jo.m replied the topic: Spinal cord stimulator implanted .
Well its a few days after having the Spinal Stimulator Trial removed and I'm still processing my options.
It certainly had a significant difference with my lower back and leg pain but the one in my neck wasn't so good. Since I've had it removed I've had physio and acupuncture which both leave me feeling bruised and tired after, but do give some relief. I feel I need to weigh up my options before proceeding with another procedure. I want to chat with the Dr to ask about my neck as his registrar did mention other options when he removed the leads.
Who knows what the new year will bring but I know if I can just reduce my pain a little without increased medications that is my preference.
I hope you are all not suffering too much today
"Just thinkin' about tomorrow
Clears away the cobwebs and the sorrow 'til there's none
When I'm stuck with a day that's grey and lonely
I just stick out my chin and grin and say, oh
The sun will come out tomorrow
So you gotta hang on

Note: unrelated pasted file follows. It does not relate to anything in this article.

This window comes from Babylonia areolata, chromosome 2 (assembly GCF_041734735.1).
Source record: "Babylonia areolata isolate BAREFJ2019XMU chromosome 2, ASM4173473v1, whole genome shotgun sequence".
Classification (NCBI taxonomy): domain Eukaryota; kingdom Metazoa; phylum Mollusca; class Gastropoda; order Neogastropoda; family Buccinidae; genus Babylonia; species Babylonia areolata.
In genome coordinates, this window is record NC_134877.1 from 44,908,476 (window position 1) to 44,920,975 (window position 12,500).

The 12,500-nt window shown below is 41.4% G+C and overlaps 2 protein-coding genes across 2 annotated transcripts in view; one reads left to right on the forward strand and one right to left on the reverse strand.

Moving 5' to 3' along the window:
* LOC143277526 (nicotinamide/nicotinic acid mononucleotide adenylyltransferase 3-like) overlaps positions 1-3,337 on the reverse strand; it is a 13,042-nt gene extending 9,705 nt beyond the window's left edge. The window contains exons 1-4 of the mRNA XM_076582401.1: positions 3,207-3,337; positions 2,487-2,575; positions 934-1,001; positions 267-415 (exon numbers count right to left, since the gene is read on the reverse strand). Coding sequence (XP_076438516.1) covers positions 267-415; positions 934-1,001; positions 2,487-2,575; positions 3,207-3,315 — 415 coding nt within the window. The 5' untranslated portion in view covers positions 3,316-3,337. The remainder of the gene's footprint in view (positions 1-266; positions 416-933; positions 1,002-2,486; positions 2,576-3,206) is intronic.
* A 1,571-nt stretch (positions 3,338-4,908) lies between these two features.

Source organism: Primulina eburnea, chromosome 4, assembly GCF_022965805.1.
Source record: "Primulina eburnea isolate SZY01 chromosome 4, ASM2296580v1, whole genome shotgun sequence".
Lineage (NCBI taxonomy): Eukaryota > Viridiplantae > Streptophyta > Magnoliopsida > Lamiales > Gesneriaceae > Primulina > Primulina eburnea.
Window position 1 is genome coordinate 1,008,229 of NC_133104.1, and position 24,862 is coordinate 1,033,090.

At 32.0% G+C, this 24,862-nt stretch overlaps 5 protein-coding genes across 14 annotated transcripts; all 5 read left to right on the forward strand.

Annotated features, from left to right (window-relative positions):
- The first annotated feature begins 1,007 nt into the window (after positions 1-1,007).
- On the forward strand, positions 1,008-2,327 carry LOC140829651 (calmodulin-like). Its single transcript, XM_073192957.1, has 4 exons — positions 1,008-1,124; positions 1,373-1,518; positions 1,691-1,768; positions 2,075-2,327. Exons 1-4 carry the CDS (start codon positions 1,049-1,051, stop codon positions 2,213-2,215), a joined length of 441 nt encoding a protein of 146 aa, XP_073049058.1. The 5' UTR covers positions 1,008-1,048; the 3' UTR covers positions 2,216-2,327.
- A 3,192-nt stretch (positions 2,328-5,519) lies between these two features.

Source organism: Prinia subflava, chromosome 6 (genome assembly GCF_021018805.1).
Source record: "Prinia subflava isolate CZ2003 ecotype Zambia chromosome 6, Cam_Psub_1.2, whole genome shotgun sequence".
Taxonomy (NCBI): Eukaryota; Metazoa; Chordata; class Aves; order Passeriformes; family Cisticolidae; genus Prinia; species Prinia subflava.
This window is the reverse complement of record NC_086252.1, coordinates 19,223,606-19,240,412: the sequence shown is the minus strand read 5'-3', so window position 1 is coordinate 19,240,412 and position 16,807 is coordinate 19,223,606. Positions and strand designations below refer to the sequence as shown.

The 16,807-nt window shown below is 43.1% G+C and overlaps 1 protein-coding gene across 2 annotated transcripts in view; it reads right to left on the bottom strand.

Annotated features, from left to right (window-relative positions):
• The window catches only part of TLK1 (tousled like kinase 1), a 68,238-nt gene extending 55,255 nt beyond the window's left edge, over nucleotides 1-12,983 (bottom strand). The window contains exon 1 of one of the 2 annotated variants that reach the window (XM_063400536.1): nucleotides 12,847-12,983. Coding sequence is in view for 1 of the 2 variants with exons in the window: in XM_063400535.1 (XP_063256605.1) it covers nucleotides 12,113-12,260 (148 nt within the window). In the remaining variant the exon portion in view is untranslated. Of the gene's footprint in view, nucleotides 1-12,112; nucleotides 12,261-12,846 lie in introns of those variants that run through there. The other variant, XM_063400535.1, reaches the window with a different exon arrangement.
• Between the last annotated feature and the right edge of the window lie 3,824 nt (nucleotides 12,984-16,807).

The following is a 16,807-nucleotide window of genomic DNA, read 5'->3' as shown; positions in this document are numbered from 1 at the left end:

'til tomorrow, come what may!"
bluerob replied the topic: Spinal cord stimulator implanted .
I really hope that whatever decision you make is the right one for you.
Peter, I've re-read your post about 10 times and I feel very, very sorry for you.You've certainly had a bad time.
Since my drama started in Dec 2009 (that was my 1st lumber surgery...I had cervical surgery in 2005 with the infamous Dr Suresh Nair..., he actually fixed my problem for a few years until I had a "redo."). As mentioned previously, I've had 8 x spinal surgeries plus the trial of the stimulator. I've had 10 x surgeries if I include the cervical...which is slowly getting worse again (painful to lift my arms above shoulder height).
My point being is that over the last 6 years, I've bought nearly every book that's available on "spinal health." My conclusion (recently ratified by a neurosurgeon based in the US that I met) is that enough isn't known to "cure you of you're problem and I thoroughly suggest you continue to use your mind..." That comment was made by a neurosurgeon who I met who I was seated beside on a plane trip recently and noticed a book I was reading about healing your spine.
Yep, sounds crazy, but, it can work...well, for me. I totally understand that everyone is different and we all have different problems, but, in essence, the same...spinal damage.
I'm supposed to have another fusion and refused admittion. I explained myself to my neurosurgeon who thankfully is broad minded...I've taken up Mandala art...colouring in at the sge of 49...Or I have my stereo blasting or I plug my guitars in and go crazy. I sweat like a pig with the pain, but, it soon reduces...then comes back...then I lay down and meditate. Then I go for a small walk...its murder sometimes, but, I push on...I've fallen over and had to crawl to a fence post to lift myself up.